You may have heard the term “functional strength training,” a buzzword in the fitness community, but what exactly does it mean? Here’s what you need to know about functional strength training and the key role it can play as part of a rehabilitation program or a fitness routine that delivers results.
Functional vs traditional
To better understand what functional strength training is, we first need to take a look at traditional resistance training. Most traditional gym-based resistance training programs emphasize exercises that target individual muscles or muscle groups. A few examples of these exercises include the bench press, preacher curl, leg press, leg extension, leg curl and triceps extension.
These exercises are performed using benches or machines, which provide external support. Typically performed by bodybuilders, these exercises don’t demand a lot of stability. They don't mimic daily or sporting activities and don’t challenge coordination, balance, proprioception (the ability to determine your body’s position in space) or overall motor control.
While this type of training can be useful for increasing muscle mass and strength, it does little to improve your overall ability to perform daily activities or specific sporting actions.
Improving balance, control and coordination
Now that we have an idea of what traditional strength training is, let’s go back to functional strength training. Functional training is simply training that serves the purpose for which it was designed. For a bodybuilder, the purpose of exercise is simply to increase muscle mass. There’s no other sporting performance or skill involved, so in theory, traditional lifting could be considered “functional training” for a bodybuilder.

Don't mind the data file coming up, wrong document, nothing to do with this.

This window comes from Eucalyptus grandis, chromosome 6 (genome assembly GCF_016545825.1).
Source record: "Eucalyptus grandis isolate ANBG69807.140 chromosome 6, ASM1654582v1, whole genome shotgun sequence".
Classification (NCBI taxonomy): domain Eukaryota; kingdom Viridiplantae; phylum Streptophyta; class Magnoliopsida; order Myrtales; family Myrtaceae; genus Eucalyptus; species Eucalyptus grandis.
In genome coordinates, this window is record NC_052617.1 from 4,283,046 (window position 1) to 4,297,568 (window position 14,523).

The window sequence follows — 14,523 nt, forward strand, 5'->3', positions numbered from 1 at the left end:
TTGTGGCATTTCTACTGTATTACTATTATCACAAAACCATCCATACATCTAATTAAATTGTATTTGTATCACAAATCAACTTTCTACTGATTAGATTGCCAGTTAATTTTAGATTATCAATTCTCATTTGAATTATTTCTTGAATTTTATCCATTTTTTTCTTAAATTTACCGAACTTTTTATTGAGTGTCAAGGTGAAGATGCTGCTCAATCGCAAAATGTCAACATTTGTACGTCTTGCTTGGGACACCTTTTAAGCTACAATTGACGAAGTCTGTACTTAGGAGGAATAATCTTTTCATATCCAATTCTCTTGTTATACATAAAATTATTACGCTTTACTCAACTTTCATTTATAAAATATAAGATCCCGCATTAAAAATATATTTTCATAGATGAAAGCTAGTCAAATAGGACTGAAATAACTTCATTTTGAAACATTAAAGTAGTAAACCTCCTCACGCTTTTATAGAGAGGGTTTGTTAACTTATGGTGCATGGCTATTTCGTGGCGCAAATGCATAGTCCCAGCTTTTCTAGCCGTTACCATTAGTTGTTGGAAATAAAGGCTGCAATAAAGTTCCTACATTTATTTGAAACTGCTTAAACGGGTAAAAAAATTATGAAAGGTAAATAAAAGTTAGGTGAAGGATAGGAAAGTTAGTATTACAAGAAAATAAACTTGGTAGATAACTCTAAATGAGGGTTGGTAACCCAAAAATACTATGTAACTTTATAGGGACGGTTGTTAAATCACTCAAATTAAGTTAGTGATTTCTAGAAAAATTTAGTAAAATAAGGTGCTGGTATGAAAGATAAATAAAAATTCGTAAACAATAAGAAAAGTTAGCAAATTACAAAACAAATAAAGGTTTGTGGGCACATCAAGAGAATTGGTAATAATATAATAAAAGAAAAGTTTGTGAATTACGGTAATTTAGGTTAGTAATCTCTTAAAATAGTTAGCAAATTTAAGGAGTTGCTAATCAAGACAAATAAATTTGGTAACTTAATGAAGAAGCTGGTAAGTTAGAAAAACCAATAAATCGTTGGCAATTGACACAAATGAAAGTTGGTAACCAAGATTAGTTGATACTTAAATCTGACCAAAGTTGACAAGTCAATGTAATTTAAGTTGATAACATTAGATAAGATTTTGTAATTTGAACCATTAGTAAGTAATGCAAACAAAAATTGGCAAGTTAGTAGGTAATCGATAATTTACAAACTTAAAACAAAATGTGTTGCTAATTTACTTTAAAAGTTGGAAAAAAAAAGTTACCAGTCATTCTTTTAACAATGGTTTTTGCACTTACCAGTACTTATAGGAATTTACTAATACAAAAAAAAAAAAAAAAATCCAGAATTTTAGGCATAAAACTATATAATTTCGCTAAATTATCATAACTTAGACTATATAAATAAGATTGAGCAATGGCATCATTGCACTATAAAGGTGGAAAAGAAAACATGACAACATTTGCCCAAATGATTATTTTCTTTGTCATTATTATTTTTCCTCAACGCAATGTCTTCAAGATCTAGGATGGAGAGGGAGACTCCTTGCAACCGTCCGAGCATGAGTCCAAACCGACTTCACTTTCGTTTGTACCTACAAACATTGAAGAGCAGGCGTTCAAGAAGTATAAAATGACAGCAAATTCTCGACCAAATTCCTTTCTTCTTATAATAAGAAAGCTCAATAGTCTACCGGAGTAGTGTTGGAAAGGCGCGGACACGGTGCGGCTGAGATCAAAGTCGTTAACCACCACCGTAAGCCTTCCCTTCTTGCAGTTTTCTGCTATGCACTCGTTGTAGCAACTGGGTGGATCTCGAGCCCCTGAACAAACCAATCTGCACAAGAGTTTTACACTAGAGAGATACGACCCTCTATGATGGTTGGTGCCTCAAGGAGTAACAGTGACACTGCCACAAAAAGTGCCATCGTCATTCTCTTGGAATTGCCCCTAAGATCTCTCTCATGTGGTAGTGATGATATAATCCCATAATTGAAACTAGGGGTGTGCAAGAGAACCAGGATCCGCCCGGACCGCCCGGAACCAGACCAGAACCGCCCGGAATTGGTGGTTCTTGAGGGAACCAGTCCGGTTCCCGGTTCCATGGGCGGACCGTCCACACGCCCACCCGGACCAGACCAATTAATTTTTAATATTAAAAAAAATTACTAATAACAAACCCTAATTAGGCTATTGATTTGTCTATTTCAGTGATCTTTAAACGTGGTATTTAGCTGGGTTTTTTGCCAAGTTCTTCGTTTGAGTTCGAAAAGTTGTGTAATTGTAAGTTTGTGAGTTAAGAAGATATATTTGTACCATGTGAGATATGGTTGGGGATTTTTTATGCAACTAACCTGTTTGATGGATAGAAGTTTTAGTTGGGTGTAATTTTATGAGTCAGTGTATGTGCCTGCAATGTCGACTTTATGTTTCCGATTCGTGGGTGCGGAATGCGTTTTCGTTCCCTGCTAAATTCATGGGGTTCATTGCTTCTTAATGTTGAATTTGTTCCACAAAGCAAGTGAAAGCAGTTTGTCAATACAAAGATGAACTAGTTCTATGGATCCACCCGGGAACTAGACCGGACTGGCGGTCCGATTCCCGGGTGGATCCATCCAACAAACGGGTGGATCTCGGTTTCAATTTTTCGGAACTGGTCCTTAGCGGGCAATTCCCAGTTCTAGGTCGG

For a high-performance athlete, the goal of training is to increase sporting performance. This is a much more complex goal to accomplish, as athletes perform movements across multiple planes that require incredible concentration, stability, coordination and balance. We need an entirely different method of strength training tailored to each individual athlete.
Functional strength training used by athletes is designed to improve the ease, efficiency, strength and control with which they are able to perform specific activities. This type of training emphasizes whole body exercises across multiple planes, with a focus on movements that mimic daily and sporting activities instead of exercising specific muscles or muscle groups. This type of training uses no external supports. It requires concentration and improves proprioception, balance and coordination.
Patients of all types can also benefit from a functional strength training program as part of a rehabilitation program. Functional strength training can help patients perform daily tasks and activities that they do regularly at home or work more easily after an injury or surgery. For example, if the patient’s occupation involves heavy lifting, it’s possible to develop for them a functional strength training program with a focus on lifting.
A true functional strengthtraining program
Functional strength training with an emphasis on movement can be a great fit for rehabilitation and prevention of injuries as well as the improvement of overall functional capacity, from ease of movement on a day-to-day basis to recreational and sport performance.
Make sure your program is adapted to your needs by consulting a qualified professional who can identify any functional movement dysfunctions. If you would like to consult a Lifemark clinician, check out our Locations page to find a Lifemark clinic near you or book online to schedule an appointment.